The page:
Here’s an essay I wrote for my Public Affairs Reporting class that I felt was worth sharing.
From a very young age I knew that I wanted to work in fashion. I spent hours as a young girl sketching dresses and exploring my seamstress grandmother’s file cabinets full of patterns. At that age, I thought the only way to work in fashion was to be a designer, so that’s what I wanted to be. As I got older, though, I discovered an equally strong love for writing. At first I wasn’t sure had I’d converge my passions, but as a freshman in high school I was introduced to the idea of fashion journalism by my English teacher.
As I grew older I learned of oppression based on race, gender, sexual orientation and wealth. Exploring the hardships that marginalized people like myself have faced in the past and the systems that continue to work against them led me to discover another passion: activism. Again, I wasn’t sure how I’d combine all my interests. However, as I’ve learned at Howard University, the journalist’s role is to serve the people. Because of this, I believe honestly reporting on the flaws of the industry is one of my responsibilities as a fashion journalist. In order to do that kind of work on an impactful scale, though, I decided that I needed to be a fashion editor with the influence to create content as well as lead others to create content that with marginalized people in mind.
My other responsibility as a fashion journalist is just as much to the individuals who religiously patronize the industry as it is to the businesses that make up the industry. Among those who view clothes only for their day to day utility and are uninterested in fashion, the industry is often thought to be simply vain and superficial, but I aim to produce work that can change that. My love for fashion compels me to address it from a historical and political perspective in addition to the cultural perspective to highlight its significance.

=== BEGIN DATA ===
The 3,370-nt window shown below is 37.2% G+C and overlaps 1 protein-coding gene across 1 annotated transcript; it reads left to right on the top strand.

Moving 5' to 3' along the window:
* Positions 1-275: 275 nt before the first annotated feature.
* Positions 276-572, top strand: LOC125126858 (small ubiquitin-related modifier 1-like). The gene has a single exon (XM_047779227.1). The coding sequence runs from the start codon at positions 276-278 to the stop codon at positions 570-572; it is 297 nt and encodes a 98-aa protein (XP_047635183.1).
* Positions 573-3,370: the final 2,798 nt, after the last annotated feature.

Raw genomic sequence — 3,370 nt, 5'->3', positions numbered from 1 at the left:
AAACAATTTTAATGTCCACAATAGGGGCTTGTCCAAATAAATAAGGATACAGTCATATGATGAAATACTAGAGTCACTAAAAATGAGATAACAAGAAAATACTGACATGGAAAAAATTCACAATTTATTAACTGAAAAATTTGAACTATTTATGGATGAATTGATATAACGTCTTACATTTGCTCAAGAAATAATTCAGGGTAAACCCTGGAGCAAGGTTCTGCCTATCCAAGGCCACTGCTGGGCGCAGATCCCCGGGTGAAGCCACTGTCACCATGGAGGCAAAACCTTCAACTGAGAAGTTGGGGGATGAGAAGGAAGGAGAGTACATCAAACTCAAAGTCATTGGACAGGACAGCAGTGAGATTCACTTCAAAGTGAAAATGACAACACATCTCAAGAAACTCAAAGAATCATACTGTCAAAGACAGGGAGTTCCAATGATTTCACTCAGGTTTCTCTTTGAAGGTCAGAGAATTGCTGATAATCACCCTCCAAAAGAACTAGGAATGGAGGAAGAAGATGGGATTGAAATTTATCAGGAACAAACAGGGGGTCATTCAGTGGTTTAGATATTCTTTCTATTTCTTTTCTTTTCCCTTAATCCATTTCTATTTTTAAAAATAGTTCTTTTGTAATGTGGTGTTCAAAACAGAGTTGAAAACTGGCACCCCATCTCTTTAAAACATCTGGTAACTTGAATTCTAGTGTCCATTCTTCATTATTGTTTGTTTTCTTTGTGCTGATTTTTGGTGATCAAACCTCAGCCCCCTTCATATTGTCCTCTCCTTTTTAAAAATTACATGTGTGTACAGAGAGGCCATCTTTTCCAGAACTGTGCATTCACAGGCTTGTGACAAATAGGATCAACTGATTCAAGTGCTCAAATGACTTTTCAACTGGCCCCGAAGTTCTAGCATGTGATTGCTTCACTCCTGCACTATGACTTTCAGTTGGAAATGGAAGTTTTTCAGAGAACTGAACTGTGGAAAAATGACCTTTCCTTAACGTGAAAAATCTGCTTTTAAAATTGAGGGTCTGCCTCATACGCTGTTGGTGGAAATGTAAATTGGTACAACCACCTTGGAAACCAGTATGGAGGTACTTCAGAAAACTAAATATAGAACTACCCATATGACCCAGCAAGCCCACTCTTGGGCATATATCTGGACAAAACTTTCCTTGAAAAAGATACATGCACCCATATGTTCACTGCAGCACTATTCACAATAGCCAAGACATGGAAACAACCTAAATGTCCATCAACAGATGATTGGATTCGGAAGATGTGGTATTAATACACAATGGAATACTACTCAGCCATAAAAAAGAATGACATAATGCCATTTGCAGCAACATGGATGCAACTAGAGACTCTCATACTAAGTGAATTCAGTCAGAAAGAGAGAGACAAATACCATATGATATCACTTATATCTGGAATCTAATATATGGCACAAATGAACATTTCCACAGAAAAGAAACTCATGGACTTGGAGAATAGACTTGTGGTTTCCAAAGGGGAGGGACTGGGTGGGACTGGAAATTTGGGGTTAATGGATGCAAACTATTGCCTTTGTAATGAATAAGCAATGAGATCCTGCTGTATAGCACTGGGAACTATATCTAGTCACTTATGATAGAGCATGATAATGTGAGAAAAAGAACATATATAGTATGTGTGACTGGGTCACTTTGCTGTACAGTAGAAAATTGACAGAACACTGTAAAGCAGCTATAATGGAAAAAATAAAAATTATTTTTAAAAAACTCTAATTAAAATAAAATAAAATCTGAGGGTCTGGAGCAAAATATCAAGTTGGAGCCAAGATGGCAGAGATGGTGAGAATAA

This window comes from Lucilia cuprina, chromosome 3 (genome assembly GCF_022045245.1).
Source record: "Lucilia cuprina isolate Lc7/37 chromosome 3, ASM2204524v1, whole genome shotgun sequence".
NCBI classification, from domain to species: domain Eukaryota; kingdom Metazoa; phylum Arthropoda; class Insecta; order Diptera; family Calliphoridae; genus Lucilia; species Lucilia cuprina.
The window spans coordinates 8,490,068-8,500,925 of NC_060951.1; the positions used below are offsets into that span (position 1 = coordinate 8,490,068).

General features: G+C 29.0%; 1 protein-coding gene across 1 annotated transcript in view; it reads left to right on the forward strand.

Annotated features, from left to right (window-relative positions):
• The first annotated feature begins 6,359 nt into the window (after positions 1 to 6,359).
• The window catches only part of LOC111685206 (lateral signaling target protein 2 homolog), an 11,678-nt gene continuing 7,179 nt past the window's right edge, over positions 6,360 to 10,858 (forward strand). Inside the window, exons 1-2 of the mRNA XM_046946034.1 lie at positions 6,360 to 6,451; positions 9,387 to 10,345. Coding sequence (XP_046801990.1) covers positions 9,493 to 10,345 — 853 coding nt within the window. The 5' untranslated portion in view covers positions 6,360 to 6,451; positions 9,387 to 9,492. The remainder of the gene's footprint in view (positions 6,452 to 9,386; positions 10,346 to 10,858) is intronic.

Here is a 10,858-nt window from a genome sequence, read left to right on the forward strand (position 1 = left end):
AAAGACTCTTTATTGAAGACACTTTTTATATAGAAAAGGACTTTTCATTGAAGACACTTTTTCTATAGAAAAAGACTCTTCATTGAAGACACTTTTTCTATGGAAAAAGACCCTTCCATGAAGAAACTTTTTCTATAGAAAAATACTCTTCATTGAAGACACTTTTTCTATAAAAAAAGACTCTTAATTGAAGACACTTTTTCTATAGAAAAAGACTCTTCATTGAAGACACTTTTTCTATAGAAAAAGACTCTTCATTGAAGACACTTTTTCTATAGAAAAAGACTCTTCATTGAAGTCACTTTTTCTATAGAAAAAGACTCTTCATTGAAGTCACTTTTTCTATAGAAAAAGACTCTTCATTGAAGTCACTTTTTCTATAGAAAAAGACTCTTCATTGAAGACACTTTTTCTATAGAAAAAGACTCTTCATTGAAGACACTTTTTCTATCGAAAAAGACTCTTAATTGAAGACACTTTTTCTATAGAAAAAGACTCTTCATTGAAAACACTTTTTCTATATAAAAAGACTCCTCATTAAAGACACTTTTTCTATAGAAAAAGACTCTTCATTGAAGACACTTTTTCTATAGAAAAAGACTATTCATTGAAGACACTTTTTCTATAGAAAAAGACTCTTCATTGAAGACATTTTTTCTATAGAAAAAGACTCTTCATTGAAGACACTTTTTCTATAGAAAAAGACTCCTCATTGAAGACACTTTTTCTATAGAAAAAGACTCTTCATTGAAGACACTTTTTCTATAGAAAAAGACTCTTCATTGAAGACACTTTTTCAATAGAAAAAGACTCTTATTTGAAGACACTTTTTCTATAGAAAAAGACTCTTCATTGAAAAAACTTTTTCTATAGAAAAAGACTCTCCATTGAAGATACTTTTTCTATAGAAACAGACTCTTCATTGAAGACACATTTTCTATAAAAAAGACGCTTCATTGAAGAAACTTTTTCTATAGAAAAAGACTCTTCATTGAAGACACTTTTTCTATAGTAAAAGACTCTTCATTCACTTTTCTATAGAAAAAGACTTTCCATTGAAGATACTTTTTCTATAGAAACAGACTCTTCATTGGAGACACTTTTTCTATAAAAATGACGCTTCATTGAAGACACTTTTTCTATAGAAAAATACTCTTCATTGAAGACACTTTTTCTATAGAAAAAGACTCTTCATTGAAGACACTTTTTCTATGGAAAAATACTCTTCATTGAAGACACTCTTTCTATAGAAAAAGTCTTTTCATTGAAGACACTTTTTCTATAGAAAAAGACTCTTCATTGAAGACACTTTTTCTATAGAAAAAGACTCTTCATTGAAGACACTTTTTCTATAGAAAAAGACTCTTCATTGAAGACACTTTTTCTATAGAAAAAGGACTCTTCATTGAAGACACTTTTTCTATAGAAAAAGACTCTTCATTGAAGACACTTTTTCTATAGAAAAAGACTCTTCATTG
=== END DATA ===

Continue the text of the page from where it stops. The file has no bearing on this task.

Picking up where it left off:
All of this culminated to create what now stands as my ultimate goal. I aspire to become a fashion editor who by emphasizing fashion as a cultural, historical and political topic can simultaneously combat cultural insensitivity in the industry and elevate the public perception of the industry beyond just vanity. The work that I hope to do will positively affect the way people of color’s cultures are used and represented in fashion and media as well as highlight fashion as a serious historical discipline.
I believe this gives me a unique perspective as a journalist because although I am certainly not the first journalist to report on fashion with such goals, I believe there is a serious need for those voices to be amplified and although I would still be happy if it was done before I was able to, I want to be the one to amplify them, which is why I aim to be an editor rather than a reporter.
I am very aware, though that the reality is that the work I want to do will be difficult. Even if I wanted to be a general assignment reporter I’d have to work past the barriers that come along with being a Black woman journalist. It is simply a reality that being respected in any workplace as a marginalized individual can be a challenge. Then, there’s the added fact that I want to write about the issues that affect me. The problem here is I know I’ll be labeled as an “angry Black woman.” During a panel on campus, I asked Gillian B. White of The Atlantic how she dealt with this and she told me by relying on the facts. She said as long as she knew her reporting was based on facts the irrationality implied by the angry Black woman trope was invalidated. This sentiment has been echoed in Public Affairs Reporting, giving me the confidence to believe I’ll be able to produce despite the inevitable adversity.
On the other side of the coin, I’m also aware that my choosing to report on race issues probably reinforces the false expectation that all Black journalists want to report on race. I feel slightly guilty about this, but I hate the fact that I have to. One of my least favorite things about being a minority is being thought of as a spokesperson for my entire race. Obviously, all Black people aren’t going to agree with me on everything and just because I want to write about race doesn’t mean all Black reporters do but people some people are either still obtuse enough to believe that or choose to pretend to be.
Be the zeitgeist.